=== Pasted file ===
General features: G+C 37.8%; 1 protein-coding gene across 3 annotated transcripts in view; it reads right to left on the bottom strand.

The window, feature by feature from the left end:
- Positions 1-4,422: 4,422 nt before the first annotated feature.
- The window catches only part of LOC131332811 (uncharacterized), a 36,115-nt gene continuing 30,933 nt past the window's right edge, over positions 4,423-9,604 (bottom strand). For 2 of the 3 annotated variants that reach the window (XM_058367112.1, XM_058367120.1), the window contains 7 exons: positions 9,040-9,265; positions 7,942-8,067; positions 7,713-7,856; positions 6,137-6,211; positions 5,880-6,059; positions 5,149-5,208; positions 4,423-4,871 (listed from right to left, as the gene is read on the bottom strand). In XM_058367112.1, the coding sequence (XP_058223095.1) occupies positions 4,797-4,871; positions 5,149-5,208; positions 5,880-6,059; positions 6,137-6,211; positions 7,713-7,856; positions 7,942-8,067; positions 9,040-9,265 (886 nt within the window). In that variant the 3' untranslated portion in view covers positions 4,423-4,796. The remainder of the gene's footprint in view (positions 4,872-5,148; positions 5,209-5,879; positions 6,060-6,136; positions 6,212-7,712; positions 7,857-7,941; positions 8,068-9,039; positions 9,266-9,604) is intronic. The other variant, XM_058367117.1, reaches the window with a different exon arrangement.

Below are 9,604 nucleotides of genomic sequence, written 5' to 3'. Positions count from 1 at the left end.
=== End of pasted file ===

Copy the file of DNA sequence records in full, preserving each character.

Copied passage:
General features: G+C 37.8%; 1 protein-coding gene across 3 annotated transcripts in view; it reads right to left on the bottom strand.

The window, feature by feature from the left end:
- Positions 1-4,422: 4,422 nt before the first annotated feature.
- The window catches only part of LOC131332811 (uncharacterized), a 36,115-nt gene continuing 30,933 nt past the window's right edge, over positions 4,423-9,604 (bottom strand). For 2 of the 3 annotated variants that reach the window (XM_058367112.1, XM_058367120.1), the window contains 7 exons: positions 9,040-9,265; positions 7,942-8,067; positions 7,713-7,856; positions 6,137-6,211; positions 5,880-6,059; positions 5,149-5,208; positions 4,423-4,871 (listed from right to left, as the gene is read on the bottom strand). In XM_058367112.1, the coding sequence (XP_058223095.1) occupies positions 4,797-4,871; positions 5,149-5,208; positions 5,880-6,059; positions 6,137-6,211; positions 7,713-7,856; positions 7,942-8,067; positions 9,040-9,265 (886 nt within the window). In that variant the 3' untranslated portion in view covers positions 4,423-4,796. The remainder of the gene's footprint in view (positions 4,872-5,148; positions 5,209-5,879; positions 6,060-6,136; positions 6,212-7,712; positions 7,857-7,941; positions 8,068-9,039; positions 9,266-9,604) is intronic. The other variant, XM_058367117.1, reaches the window with a different exon arrangement.

Below are 9,604 nucleotides of genomic sequence, written 5' to 3'. Positions count from 1 at the left end.